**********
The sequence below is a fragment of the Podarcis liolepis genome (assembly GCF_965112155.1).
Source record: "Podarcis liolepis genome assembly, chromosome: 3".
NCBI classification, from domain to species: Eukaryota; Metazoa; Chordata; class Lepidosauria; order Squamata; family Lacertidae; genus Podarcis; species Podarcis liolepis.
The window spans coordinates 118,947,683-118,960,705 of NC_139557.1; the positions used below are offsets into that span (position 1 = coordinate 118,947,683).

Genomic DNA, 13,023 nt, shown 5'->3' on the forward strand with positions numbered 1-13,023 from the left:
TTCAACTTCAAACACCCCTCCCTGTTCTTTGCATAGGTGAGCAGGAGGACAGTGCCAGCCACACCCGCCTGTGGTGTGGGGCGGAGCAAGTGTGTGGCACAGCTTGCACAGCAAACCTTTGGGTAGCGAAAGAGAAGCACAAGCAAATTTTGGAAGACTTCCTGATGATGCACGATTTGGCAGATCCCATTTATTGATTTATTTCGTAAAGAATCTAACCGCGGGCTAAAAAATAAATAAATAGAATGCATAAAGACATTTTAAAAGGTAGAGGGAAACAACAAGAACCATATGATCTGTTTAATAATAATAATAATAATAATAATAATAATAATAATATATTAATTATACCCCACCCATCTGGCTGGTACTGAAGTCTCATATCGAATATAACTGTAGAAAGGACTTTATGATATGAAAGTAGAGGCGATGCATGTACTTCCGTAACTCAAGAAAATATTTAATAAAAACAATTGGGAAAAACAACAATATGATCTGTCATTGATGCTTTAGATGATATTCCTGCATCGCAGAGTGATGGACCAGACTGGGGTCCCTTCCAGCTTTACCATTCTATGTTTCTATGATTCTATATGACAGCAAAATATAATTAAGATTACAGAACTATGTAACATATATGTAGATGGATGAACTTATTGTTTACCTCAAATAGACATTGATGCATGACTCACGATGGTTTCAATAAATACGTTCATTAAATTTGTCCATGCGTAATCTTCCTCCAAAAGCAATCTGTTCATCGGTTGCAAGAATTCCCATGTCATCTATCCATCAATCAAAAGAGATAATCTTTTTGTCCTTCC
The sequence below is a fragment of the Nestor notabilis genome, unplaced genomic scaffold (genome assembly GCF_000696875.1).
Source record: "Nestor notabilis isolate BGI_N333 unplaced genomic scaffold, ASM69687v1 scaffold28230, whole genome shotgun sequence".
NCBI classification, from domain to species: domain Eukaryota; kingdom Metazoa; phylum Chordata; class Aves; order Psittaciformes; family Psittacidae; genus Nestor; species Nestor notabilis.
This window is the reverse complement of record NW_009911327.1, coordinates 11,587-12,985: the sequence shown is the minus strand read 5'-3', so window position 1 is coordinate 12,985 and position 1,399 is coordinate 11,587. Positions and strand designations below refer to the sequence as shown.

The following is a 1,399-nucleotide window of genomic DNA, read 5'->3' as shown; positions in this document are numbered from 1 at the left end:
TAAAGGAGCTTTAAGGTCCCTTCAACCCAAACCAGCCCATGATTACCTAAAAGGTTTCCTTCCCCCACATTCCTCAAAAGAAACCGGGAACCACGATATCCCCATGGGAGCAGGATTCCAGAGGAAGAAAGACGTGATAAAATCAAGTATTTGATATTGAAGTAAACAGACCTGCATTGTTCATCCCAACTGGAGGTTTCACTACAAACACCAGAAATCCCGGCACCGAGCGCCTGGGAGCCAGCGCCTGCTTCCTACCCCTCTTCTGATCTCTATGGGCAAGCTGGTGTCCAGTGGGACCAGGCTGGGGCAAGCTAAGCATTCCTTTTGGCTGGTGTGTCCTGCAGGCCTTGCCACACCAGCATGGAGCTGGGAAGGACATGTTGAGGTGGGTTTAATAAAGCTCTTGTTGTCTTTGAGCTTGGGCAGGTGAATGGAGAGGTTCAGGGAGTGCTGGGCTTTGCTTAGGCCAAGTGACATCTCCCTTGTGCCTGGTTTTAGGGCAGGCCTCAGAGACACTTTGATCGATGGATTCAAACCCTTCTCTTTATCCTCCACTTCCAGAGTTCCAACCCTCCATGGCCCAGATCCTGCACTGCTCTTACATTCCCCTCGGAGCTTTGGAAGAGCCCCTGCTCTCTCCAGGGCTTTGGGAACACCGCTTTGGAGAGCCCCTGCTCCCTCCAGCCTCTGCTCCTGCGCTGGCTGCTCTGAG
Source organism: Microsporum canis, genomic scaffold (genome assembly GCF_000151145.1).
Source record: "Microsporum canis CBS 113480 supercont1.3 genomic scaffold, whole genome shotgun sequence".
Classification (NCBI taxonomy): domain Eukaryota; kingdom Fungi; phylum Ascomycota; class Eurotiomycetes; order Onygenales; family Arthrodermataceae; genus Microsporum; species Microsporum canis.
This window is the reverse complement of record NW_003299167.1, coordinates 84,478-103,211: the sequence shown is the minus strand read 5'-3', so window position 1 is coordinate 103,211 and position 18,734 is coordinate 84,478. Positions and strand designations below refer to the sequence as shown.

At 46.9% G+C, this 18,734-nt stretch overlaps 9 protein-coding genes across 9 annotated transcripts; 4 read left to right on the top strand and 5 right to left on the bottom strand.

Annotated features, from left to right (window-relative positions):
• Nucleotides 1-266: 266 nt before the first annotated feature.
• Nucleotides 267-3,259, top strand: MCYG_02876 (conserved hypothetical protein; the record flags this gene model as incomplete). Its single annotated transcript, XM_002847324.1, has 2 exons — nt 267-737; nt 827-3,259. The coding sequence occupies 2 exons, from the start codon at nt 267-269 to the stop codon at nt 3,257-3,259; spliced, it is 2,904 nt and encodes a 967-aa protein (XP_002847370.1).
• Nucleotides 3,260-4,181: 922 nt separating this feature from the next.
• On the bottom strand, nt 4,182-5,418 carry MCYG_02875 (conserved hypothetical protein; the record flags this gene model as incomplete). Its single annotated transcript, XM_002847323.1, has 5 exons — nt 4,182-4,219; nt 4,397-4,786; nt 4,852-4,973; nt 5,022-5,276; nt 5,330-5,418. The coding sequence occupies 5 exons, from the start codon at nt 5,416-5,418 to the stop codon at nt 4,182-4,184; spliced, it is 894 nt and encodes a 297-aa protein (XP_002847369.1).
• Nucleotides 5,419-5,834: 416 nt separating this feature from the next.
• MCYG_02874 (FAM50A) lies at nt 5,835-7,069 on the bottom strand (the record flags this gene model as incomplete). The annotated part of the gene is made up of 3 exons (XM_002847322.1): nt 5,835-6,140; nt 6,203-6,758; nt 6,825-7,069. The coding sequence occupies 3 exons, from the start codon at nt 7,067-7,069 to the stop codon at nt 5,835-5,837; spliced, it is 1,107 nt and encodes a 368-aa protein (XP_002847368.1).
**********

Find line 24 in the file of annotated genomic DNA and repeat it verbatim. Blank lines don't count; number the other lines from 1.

• MCYG_02874 (FAM50A) lies at nt 5,835-7,069 on the bottom strand (the record flags this gene model as incomplete). The annotated part of the gene is made up of 3 exons (XM_002847322.1): nt 5,835-6,140; nt 6,203-6,758; nt 6,825-7,069. The coding sequence occupies 3 exons, from the start codon at nt 7,067-7,069 to the stop codon at nt 5,835-5,837; spliced, it is 1,107 nt and encodes a 368-aa protein (XP_002847368.1).